Durable Bob Packwood Faces Senate Colleagues
AFTER more than 30 months under an ethical cloud, Sen. Bob Packwood (R) of Oregon finally emerges to make his case.
Appearing behind closed doors before the Senate Select Committee on Ethics, Mr. Packwood tomorrow will answer charges that he committed 18 incidents of sexual misconduct with women between 1969 and 1990, that he obstructed the committee's inquiry by altering his personal diaries, and that he asked lobbyists to provide a job for his former wife.
Following a lengthy investigation, the committee, made up of three Republicans and three Democrats, last month found "substantial credible evidence" that Packwood "may have abused his United States Senate office."
For most Oregonians it's a relief just to move toward resolution of what has been a long and embarrassing episode.
Voters here are sharply divided over whether their veteran senator should remain in office. About half (47 percent) say he should resign, according to the most recent polls, and the other half (48 percent) say he should stay in office. But only about 25 percent view him favorably enough to reelect him.
"In those terms, he's clearly in very deep trouble," says Oregon State University political scientist William Lunch. "On the other hand, he's had an extraordinary run of being able to bounce back from political reverses that would have knocked off a lot of lesser politicians."
Finds new footing
For example, in 1986 Packwood narrowly survived a primary election challenge by conservatives opposed to his pro-choice stance on abortion. Since then, he has sloughed off his moderate-liberal image on such issues as the environment and health care.
This means that while he has lost support in urban counties, he has gained a strong following in rural areas.
When a Senate subcommittee held a recent hearing in Roseburg, Ore., on the Endangered Species Act, which Packwood wants to amend to include business interests, hundreds of timber workers gave him a standing ovation.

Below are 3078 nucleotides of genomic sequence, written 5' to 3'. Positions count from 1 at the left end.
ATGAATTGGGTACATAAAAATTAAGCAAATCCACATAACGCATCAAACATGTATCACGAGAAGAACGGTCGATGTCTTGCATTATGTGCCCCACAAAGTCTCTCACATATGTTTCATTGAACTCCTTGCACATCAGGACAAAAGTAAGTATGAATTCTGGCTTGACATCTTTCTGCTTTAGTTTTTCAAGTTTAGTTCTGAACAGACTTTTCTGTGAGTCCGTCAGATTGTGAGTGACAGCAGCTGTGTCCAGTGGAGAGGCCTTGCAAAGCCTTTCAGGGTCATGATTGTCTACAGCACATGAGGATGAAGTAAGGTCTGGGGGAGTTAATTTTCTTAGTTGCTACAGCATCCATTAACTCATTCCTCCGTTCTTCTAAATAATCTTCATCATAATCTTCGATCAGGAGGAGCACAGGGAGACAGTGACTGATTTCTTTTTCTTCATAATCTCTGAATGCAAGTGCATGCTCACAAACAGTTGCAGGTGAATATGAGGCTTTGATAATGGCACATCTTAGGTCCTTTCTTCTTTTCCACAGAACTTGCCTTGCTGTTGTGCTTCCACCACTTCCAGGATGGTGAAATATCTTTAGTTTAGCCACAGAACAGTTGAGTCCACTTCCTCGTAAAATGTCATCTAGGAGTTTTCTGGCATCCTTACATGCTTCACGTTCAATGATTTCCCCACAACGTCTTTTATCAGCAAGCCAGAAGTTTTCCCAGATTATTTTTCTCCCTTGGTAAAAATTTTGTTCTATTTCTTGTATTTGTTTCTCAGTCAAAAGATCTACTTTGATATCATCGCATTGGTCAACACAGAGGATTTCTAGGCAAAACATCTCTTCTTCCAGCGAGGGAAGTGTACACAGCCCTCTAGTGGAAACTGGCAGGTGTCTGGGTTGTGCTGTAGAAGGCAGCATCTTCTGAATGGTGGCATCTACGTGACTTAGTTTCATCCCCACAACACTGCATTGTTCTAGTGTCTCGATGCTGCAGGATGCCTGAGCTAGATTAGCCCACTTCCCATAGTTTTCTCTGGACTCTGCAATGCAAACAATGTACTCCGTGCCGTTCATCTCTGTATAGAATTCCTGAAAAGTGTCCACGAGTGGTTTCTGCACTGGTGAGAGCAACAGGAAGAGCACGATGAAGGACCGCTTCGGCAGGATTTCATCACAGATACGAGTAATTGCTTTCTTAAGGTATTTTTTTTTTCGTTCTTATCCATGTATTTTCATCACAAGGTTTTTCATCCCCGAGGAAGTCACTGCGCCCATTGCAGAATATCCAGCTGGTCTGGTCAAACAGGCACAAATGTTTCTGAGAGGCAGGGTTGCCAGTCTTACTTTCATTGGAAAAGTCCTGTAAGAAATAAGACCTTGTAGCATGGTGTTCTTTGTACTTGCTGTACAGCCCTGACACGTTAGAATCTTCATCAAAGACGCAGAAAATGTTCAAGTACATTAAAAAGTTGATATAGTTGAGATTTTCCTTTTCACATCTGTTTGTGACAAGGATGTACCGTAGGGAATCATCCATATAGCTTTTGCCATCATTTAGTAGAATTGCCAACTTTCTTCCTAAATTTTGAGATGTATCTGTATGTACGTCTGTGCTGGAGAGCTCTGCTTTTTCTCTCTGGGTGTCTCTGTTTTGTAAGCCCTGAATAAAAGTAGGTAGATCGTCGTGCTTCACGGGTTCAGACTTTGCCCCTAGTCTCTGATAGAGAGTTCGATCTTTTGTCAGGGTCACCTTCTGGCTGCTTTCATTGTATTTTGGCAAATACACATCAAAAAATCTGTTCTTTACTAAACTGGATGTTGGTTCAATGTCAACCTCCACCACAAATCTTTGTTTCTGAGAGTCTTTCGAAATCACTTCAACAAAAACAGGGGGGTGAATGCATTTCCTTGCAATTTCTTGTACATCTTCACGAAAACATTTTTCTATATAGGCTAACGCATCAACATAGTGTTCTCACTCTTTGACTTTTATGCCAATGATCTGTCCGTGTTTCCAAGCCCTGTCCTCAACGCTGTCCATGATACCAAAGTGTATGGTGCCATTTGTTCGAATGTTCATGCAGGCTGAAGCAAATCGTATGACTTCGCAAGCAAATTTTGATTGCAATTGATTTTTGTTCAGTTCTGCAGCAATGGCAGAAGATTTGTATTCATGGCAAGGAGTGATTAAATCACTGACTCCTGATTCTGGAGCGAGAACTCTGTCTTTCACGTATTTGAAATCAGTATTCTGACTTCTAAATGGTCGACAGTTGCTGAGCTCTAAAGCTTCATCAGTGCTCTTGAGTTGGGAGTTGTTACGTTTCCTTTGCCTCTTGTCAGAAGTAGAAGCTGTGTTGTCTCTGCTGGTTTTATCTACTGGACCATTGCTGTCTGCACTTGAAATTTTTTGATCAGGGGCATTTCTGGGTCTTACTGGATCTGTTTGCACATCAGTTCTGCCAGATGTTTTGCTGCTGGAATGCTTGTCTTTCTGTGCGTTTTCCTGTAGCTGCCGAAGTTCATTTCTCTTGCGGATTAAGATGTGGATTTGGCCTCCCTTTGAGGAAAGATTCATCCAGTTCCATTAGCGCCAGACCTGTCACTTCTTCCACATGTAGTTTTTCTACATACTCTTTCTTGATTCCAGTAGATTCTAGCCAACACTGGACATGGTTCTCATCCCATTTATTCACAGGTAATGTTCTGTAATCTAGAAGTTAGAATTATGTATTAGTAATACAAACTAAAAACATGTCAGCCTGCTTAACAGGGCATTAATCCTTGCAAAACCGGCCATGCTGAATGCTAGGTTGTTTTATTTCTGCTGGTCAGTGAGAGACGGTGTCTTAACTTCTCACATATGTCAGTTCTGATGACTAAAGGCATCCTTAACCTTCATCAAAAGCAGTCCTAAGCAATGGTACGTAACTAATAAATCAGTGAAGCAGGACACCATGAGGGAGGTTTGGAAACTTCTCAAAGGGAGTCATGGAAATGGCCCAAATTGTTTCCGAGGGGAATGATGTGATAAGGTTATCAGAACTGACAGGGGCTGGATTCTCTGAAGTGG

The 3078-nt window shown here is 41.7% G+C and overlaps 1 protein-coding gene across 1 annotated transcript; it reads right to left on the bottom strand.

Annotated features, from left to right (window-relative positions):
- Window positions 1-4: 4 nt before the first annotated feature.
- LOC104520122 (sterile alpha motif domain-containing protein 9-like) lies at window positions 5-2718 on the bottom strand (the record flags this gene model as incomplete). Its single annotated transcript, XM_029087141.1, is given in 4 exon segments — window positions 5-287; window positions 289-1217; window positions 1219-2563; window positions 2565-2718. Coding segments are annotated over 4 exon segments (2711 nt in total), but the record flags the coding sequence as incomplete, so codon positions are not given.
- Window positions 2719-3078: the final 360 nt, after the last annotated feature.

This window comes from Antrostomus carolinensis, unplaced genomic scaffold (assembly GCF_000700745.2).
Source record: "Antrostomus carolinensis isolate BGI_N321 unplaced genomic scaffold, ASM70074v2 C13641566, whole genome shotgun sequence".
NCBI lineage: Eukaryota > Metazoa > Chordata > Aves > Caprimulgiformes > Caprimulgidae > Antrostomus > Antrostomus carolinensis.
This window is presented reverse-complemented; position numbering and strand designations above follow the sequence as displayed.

"He's become quite an advocate for us, and we really appreciate his involvement," says Tootie Smith, state coordinator of the Oregon Lands Coalition, a grass-roots group of ranchers, farmers, timber workers, and other natural resource users.
Following the initial revelations of sexual misconduct, shortly after Packwood was elected to a fifth term in 1992, there was an unsuccessful effort to have the vote declared illegal. Since then, the senator has kept a very low profile in his home state.
He refuses to talk to the state's largest newspaper (the Portland Oregonian, which called for his resignation), and he carefully selects the audiences before which he appears.
Back in Washington, he has cultivated the support of Senate majority leader Bob Dole (R) of Kansas and other colleagues who may have to vote on his political future - including whether he remains chairman of the powerful Senate Finance Committee. Still, this has not prevented him from taking an independent stand on some issues.
Last week, for example, he was one of only 11 Republicans in the Senate who joined Democrats in trying to cut off a filibuster by Sen. Phil Gramm (R) of Texas over the nomination of Dr. Henry Foster for surgeon general.
"The one thing on which he's been a consistent person throughout his career - and it's highly ironic - is that he has been a supporter of women's rights," Professor Lunch says.
Many women in Oregon consider Packwood unfit for public office based on his own admission of "terribly offensive" conduct involving former staff members, campaign workers, and other women. But others are willing to overlook events of the past.
"I'm not saying it was right, but that's just the way things were in the past," says Rita Kaley, recently laid off after eight years with a lumber company in Hood River, Ore., and a leader of the Oregon Lands Coalition.
"He's not perfect. But I still believe him to be very effective on all the issues that he's dealing with both in Oregon and on Capitol Hill."
The ethics committee may order public hearings, and eventually the Senate could vote to reprimand, censure, or expel the Oregon Republican. If he survives this political ordeal and chooses to run for a sixth term, Packwood would face voters in 1998.
"Three years in politics is a very long time, and this guy has been an extraordinary escape artist," Lunch says. "It's hard for me to imagine how he could extricate himself, but on the other hand people couldn't figure out how Houdini got out of those trunks either."